85. Gary Clark Jr., This Land (2019)

Gary Clark Jr. spent his 2010s becoming music’s go-to guitarist and helping make “genre” itself something we may just leave out of the 2020s. No one else can boast of playing with Big K.R.I.T., Tech N9ne, Bun B and then jamming with B.B. King, Clapton, Petty, and Richards — and that was only the beginning. Clark’s third album, the smoldering This Land, completed his journey from smoky Austin blues clubs to the Hollywood Bowl, because he had almost as many things to say as he had styles to say them in. Confronting Trump-era racism upfront on the title track, he continues tearing down walls through the reggae-infused “Feelin’ Like a Million” and the ’50s garage-rocker “Gotta Get Into Something” with power and fury that no one expects of a Grammy winner for Best Contemporary Blues Album. This Land was where he showed that he wasn’t just one of the most versatile guitarists of his generation already, but one of the best musicians, period. — Daniel Kohn

84. Diaphragmatic, Fear Biters (2013)

In an age where almost everything is streaming everywhere, there’s an extra hint of wonder to that which is only available physically  those artifacts discovered through happenstance. For this correspondent, Fear Biters was a fortunate $7 impulse buy from the Ende Tymes Festival 2014 merch table. Here, one Nate Tandy (former Ohioan, now residing in Hanoi) locates a harsh, mysterious beauty. Trundling, metallic pulses and rhythmic clatter intersect as post-industrial noise, an unwieldy crush of sonic samples, recordings, and manipulations that calls to mind scrapyards and factory floors. The effect is at once distinct and abstract, setting this project apart from other entries in the Harsh Noise Wall hall of fame; like Metal Machine Music, Tandy’s dense, caterwauling roil  his tortured vocals do eventually surface, buried in the mix  scalds itself onto the subconscious like a branding iron. How’d he do that? What components conspired to bend listener’s minds? I don’t know, neither do you  and neither of us really need to know to be floored by Diaphragmatic. In the experimental underground, great pleasures emerge from retail leaps of faith. — R.C.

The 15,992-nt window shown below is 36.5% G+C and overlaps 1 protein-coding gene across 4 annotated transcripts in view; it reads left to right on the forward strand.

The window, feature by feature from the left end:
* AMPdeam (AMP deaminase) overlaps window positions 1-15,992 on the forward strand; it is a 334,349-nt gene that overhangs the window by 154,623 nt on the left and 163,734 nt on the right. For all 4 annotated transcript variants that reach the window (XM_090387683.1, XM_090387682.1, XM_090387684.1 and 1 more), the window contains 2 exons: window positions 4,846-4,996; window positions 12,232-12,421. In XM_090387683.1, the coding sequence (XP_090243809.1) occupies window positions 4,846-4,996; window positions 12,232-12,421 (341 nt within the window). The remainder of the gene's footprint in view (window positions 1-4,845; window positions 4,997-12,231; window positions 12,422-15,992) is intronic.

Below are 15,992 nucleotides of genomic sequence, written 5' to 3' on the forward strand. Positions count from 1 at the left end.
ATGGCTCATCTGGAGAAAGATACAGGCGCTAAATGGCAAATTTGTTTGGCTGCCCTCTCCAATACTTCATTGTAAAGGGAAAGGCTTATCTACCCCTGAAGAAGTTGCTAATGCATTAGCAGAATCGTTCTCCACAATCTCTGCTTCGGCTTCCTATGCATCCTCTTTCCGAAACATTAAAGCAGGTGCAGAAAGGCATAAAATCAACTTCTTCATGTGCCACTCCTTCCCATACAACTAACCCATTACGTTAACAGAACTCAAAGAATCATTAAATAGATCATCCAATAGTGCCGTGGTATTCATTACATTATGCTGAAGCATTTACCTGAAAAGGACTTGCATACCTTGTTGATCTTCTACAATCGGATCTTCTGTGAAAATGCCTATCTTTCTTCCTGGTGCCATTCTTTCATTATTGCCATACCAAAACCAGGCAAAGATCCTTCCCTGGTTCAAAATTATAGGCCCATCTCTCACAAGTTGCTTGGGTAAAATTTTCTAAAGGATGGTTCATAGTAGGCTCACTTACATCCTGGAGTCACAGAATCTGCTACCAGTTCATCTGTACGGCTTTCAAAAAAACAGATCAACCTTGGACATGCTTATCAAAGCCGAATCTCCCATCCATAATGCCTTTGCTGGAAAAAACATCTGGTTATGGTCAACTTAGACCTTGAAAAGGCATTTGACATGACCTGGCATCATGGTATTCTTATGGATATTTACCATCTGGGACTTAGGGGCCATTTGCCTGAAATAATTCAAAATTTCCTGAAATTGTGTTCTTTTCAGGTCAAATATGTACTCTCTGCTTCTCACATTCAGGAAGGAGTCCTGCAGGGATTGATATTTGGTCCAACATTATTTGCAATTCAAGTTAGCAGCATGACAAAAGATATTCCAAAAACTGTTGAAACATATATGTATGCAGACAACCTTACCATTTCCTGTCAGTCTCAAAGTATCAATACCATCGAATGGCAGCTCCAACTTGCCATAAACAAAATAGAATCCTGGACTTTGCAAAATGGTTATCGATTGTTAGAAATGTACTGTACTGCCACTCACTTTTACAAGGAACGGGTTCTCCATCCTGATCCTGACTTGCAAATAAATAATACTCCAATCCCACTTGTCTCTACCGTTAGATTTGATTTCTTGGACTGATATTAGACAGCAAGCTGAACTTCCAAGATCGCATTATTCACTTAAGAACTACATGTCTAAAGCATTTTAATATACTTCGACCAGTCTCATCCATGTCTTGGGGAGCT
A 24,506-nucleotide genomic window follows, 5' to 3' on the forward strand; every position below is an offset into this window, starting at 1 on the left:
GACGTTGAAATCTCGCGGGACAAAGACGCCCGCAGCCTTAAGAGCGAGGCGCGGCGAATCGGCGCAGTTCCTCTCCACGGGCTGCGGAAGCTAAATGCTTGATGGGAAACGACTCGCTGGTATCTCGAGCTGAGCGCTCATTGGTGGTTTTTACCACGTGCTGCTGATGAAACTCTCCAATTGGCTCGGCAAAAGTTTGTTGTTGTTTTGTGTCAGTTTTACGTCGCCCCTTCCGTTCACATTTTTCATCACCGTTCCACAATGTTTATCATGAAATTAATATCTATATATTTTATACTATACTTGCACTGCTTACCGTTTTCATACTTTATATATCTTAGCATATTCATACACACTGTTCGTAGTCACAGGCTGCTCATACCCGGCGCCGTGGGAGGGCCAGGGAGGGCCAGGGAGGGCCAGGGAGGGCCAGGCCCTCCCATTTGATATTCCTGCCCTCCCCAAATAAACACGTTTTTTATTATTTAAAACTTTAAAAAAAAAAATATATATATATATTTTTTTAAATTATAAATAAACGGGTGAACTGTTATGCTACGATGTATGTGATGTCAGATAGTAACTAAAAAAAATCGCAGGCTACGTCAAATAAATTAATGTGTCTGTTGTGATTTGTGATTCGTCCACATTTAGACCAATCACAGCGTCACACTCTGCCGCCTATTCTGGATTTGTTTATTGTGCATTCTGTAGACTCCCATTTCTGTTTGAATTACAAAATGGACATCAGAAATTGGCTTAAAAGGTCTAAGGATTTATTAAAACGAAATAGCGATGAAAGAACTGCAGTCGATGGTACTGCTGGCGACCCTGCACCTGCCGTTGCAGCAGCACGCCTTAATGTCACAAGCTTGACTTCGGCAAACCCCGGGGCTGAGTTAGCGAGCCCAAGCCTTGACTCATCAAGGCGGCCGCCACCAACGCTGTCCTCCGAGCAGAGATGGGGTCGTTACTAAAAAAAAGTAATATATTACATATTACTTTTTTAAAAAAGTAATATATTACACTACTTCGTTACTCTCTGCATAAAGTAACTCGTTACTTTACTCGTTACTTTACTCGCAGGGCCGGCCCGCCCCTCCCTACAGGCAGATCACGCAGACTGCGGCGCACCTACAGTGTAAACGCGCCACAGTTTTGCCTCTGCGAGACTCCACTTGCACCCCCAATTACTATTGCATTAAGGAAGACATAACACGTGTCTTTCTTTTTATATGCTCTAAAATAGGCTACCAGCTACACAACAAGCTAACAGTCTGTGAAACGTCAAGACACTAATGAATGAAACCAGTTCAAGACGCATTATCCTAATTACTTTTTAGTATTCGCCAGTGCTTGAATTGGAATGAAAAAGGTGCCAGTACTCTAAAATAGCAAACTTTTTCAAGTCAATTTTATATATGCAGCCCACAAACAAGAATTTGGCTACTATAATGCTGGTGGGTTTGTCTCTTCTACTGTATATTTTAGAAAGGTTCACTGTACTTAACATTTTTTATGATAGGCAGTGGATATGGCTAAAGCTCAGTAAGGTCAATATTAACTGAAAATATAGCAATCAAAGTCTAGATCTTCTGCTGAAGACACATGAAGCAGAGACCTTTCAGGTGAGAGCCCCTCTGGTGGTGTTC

83. BTS, LOVE YOURSELF 結 ‘Answer’ (2018)

The most popular group in the universe wasn’t even big in South Korea when they hit the scene seven years ago, fronting in ridiculous “street”-wear and armed (“We are bulletproof!”) with hard-rap tropes they were just too sweet to mean. But they found their footing and then some with the pop breakout of 2015’s The Most Beautiful Moment in Life and the art-forward flights of 2016’s Wings, and by the time they busted out their physics-defying choreography to “Idol” on Fallon — an Ed Sullivan moment, tbh — they’d already had a Billboard No. 1 album. This was their second: A marriage of Her’s day and Tear’s night, Bangtan Boys’ most ambitious full-length may be a singles genre’s best ever. From unassailable slaps (“DNA”, “MIC Drop”) to sinuous soul (“Singularity”, “Dimple”), crystalline love notes (“Euphoria”, “Magic Shop”) to breathtakingly vulnerable kissoffs (“Seesaw”, “The Truth Untold”), this is K-pop at an all-angles apex. With their UN visit proving the breadth of their ambitions, they may yet save the world. — Ryan Maffei

82. Counterparts, You’re Not You Anymore (2017)

Maybe kids call it metalcore or screamo or simply melodic hardcore but we know there’s never been a shortage of demand for loud, pummeling, oversized-load-truck-hitting-underpass music that emits rainbow-hued candy sparks on impact. All it needs is a T-shirt-worthy title, a 28-minute time limit to curb dehydration, and the inconceivably pretty fretwork blooming in the margins of “Arms Like Teeth.” The relentless battering ram of doubled kick drums, power-tool squeal-bends, U2-grade overlays of spotless reverb, and avoidance of waste itself is the hook. See you in the pit/pass the Kleenex. — D.W.

81. Sheer Mag, Compilation (I, II, & III) (2017)

This allegedly punk Philly five-piece actually serves up classic rock soul, glam-pop hooks, and Kyle Seely’s Thin Lizzy-bred guitar licks. Sheer Mag’s punk rep isn’t sonic it’s in their deeply political lyrics and the praxis of putting out a DIY EP featuring singer Tina Halladay’s skull-shaking wail each year from 2014 to 2016. Compilation collects this trio (I, II, and III, Zeppelin-style), all self-recorded on a vintage eight-track in an improvised rowhouse studio and neighborhood practice space. Sheer Mag’s nostalgic warmth is solely musical and their pleasurable buzz is closer to a swarm of smart-ass bees than anything else you’d describe as warm and fuzzy. Full of rage and grief, their rallying cry for liberation and defiance holds even when they show some vulnerability. Resisting power, whether it’s the thrall of a noncommittal jerk (“Nobody’s Baby”) or an increasingly gentrified neighborhood’s slumlords (“Fan the Flames”), requires both a framework for action and the promise of pleasure to keep you moving. This band supplies both; “Action” means more than one thing after all. — Heather Batson